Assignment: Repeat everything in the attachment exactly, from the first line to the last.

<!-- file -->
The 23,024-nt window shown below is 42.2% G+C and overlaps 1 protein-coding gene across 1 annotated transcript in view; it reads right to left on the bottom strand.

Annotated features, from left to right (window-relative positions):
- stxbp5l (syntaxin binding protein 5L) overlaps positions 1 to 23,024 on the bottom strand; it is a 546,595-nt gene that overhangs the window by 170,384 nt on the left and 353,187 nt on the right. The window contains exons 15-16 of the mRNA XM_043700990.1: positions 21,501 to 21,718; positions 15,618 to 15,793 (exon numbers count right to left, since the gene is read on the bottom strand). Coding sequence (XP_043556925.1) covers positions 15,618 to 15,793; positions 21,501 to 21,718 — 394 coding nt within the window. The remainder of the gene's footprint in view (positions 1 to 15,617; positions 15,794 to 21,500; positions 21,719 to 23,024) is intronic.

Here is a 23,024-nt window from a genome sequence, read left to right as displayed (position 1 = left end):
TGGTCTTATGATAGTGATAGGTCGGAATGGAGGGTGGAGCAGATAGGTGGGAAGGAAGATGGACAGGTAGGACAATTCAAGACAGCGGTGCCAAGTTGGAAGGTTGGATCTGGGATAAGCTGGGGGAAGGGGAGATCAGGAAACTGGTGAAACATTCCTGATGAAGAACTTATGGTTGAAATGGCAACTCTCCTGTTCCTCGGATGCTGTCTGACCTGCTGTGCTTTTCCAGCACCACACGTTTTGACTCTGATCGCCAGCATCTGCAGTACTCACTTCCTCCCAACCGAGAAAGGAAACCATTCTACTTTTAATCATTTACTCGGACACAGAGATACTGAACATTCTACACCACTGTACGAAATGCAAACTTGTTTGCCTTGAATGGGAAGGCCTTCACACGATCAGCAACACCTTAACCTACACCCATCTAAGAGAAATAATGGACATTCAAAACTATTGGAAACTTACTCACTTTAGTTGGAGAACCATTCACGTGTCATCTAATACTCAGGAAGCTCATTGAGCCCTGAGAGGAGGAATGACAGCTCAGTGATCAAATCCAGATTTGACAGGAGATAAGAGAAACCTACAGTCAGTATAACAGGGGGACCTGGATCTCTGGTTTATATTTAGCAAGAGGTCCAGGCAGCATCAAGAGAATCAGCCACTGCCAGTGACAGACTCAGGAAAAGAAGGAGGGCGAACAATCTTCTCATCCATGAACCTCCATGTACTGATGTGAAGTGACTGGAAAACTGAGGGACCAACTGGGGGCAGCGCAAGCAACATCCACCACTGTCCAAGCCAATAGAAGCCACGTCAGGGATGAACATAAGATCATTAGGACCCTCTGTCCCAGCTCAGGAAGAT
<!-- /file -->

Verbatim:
The 23,024-nt window shown below is 42.2% G+C and overlaps 1 protein-coding gene across 1 annotated transcript in view; it reads right to left on the bottom strand.

Annotated features, from left to right (window-relative positions):
- stxbp5l (syntaxin binding protein 5L) overlaps positions 1 to 23,024 on the bottom strand; it is a 546,595-nt gene that overhangs the window by 170,384 nt on the left and 353,187 nt on the right. The window contains exons 15-16 of the mRNA XM_043700990.1: positions 21,501 to 21,718; positions 15,618 to 15,793 (exon numbers count right to left, since the gene is read on the bottom strand). Coding sequence (XP_043556925.1) covers positions 15,618 to 15,793; positions 21,501 to 21,718 — 394 coding nt within the window. The remainder of the gene's footprint in view (positions 1 to 15,617; positions 15,794 to 21,500; positions 21,719 to 23,024) is intronic.

Here is a 23,024-nt window from a genome sequence, read left to right as displayed (position 1 = left end):
TGGTCTTATGATAGTGATAGGTCGGAATGGAGGGTGGAGCAGATAGGTGGGAAGGAAGATGGACAGGTAGGACAATTCAAGACAGCGGTGCCAAGTTGGAAGGTTGGATCTGGGATAAGCTGGGGGAAGGGGAGATCAGGAAACTGGTGAAACATTCCTGATGAAGAACTTATGGTTGAAATGGCAACTCTCCTGTTCCTCGGATGCTGTCTGACCTGCTGTGCTTTTCCAGCACCACACGTTTTGACTCTGATCGCCAGCATCTGCAGTACTCACTTCCTCCCAACCGAGAAAGGAAACCATTCTACTTTTAATCATTTACTCGGACACAGAGATACTGAACATTCTACACCACTGTACGAAATGCAAACTTGTTTGCCTTGAATGGGAAGGCCTTCACACGATCAGCAACACCTTAACCTACACCCATCTAAGAGAAATAATGGACATTCAAAACTATTGGAAACTTACTCACTTTAGTTGGAGAACCATTCACGTGTCATCTAATACTCAGGAAGCTCATTGAGCCCTGAGAGGAGGAATGACAGCTCAGTGATCAAATCCAGATTTGACAGGAGATAAGAGAAACCTACAGTCAGTATAACAGGGGGACCTGGATCTCTGGTTTATATTTAGCAAGAGGTCCAGGCAGCATCAAGAGAATCAGCCACTGCCAGTGACAGACTCAGGAAAAGAAGGAGGGCGAACAATCTTCTCATCCATGAACCTCCATGTACTGATGTGAAGTGACTGGAAAACTGAGGGACCAACTGGGGGCAGCGCAAGCAACATCCACCACTGTCCAAGCCAATAGAAGCCACGTCAGGGATGAACATAAGATCATTAGGACCCTCTGTCCCAGCTCAGGAAGAT